The activation of this pathway, which is involved in producing rewarding feelings, balances out the pain that highly empathetic people experience when they perceive the suffering in the world around them.
“People who are highly empathetic but feel helpless and don’t do something about what they see, all the pain in this world, are at increased risk for burnout and compassion fatigue,” Davis explains. “When you can do something about the suffering, life in this world becomes more tenable.”
An unexpected meeting with her recipient
Several months ago, Davis received the go-ahead to become a nondirected living organ donor. Though she felt a bit of guilt stepping away from not only her responsibilities to her patients, but her various leadership responsibilities in the CU School of Medicine Department of Psychiatry during the height of the Omicron COVID-19 surge, “so many people offered to cover my patients and cover my roles,” Davis says. “I have amazing and generous colleagues.”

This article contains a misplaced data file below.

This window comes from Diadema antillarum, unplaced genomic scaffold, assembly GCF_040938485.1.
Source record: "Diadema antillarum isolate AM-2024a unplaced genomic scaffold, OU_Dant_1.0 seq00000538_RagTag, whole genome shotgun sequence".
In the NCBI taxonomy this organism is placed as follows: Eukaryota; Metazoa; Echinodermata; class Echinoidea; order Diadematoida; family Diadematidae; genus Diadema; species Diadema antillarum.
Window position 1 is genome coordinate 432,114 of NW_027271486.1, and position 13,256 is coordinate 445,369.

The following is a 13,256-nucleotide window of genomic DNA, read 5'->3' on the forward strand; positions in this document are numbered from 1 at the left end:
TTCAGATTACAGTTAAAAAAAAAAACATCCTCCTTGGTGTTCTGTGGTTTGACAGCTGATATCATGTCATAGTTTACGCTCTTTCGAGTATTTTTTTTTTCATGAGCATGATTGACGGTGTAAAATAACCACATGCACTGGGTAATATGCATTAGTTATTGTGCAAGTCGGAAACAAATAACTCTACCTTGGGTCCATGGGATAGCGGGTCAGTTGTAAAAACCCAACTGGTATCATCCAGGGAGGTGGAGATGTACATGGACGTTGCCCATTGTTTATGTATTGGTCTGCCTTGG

Two days of tests and evaluations preceded the actual surgery, and on January 19 transplant surgeon Elizabeth Pomfret, MD, PhD, professor and chief of transplant surgery in the CU Department of Surgery, removed the right lobe of Davis’ liver – about 55% of the organ.
"A nondirected anonymous donor is always extraordinary," Pomfret says. "Especially for a physician to do this and take time off from their practice speaks volumes about the kind of selfless person she is. The selfless nature of people who are willing to donate a part of themselves to someone they don't know is always extraordinary.”
With her mother, sister, and good friend helping her through six days of recovery in the hospital and then recovery at home, Davis journeyed through moments of significant pain and adaptation. She knew that within the first two months most of her liver would regenerate.
As she recovered, she had time for reflection. Even though the understanding in nondirected living donation is that the organ will go to a stranger whom the donor may never meet, Davis wrote a brief note to her recipient and left it with Pomfret to pass along. In the note, she simply wrote that she was glad she was able to make the donation and she hoped the recipient was doing well.